POTATO GENETICS, CYTOGENETICS, DISEASE RESISTANCE, AND PRE-BREEDING UTILIZING WILD AND CULTIVATED SPECIES
Location: Vegetable Crops Research Unit
Title: Stem-end defect in chipping potatoes (Solanumtuberosum L.)
as influenced by mild environmental stresses
Submitted to: American Journal of Potato Research
Publication Type: Peer Reviewed Journal
Publication Acceptance Date: July 20, 2012
Publication Date: August 15, 2012
Citation: Wang, Y., Bussan, A.J., Bethke, P.C. 2012. Stem-end defect in chipping potatoes (Solanumtuberosum L.) as influenced by mild environmental stresses . American Journal of Potato Research. 89(5):392-399.
Interpretive Summary: Tubers used by the potato processing industry must meet rigorous quality standards. Tuber quality defects that result in blemishes on chips are undesirable to consumers, and may result in rejection of tubers at processing facilities. Stem-end chip defect is a serious quality concern for chipping potatoes that is characterized by a dark-colored region close to the point where the tuber was attached to the rest of the plant. Stem-end chip defect occurs erratically and with varying severity across years and locations. The erratic occurrence of stem-end chip defect in production fields and during post-harvest storage has made it difficult to conduct research on this important quality defect. Identifying environmental conditions or cultural management practices that cause defect formation would improve the ability of industry to anticipate when defects are likely to occur, and to select for varieties that are resistant to defect formation. Being able to create defects experimentally would enable more efficient research on defect development and changes in defects during tuber storage. A research project was conducted in temperature-controlled greenhouses with the objective of identifying the causes of stem-end chip defects. The influence of moderate water deficit, alone or in combination with elevated daytime temperature during early or late tuber bulking, immaturity of plants at harvest, and post harvest storage of tubers on the incidence, severity and underlying biochemistry of stem-end chip defects were investigated. Most of those treatments were not sufficient to cause an increase in either the incidence or severity of stem-end chip defects. The only exception to this was for temperature in one year, where the percentage of severe defects increased from 6% to 14% when plants were treated with 30°C daytime temperature. Elevated concentrations of the sugar glucose at the tuber stem end were associated with more severe stem-end chip defects. Greater activity of the glucose-forming enzyme acid invertase was observed in tubers that had the most severe stem-end chip defects. These data suggest strongly that acid invertase activity is up regulated at the tuber stem end, and the higher rates of activity give rise to more severe defects through the production of excess sugars. This finding provides an opening for further studies into the underlying causes of stem-end chip defect.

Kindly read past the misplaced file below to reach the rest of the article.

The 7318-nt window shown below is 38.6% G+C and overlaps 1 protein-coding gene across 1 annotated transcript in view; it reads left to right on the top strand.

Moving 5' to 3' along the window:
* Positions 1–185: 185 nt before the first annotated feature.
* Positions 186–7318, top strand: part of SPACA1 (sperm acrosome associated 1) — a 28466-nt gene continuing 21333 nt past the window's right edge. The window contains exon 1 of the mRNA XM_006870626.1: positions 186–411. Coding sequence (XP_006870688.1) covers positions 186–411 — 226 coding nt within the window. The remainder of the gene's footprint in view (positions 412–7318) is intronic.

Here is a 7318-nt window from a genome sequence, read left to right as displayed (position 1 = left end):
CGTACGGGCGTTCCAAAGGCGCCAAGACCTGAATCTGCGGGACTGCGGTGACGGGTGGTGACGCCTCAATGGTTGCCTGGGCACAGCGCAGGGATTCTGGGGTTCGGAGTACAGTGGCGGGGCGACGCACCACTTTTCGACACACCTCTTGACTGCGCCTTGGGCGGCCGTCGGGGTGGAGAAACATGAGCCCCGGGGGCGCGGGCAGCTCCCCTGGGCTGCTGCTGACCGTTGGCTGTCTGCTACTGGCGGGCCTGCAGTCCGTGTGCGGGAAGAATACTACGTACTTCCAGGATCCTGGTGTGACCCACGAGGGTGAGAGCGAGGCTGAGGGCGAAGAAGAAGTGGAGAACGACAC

Global consumption of potato (Solanum tuberosum, L.) continues to shift from fresh potatoes to value-added processed food products such as potato chips. One serious tuber quality defect of chipping potatoes is stem-end chip defect, which results in chips with dark vasculature and adjacent tissues at the tuber stem end after frying. The cause of stem-end chip defect is not known, but environmental stress is thought to play a role. The influence of moderate water stress, alone or in combination with moderate heat stress, as well as tuber maturity at harvest on the incidence and severity of stem-end chip defects was investigated. Of the treatments imposed in controlled environment greenhouses, only temperature stress in one of two years significantly changed the occurrence of stem-end chip defects. Biochemical analyses showed that more severe defects were associated with increased amounts of tuber stem-end glucose and increased stem-end acid invertase activity. We conclude that moderate environmental stresses and chemical immaturity of tubers at harvest are not the direct causes of stem-end chip defect.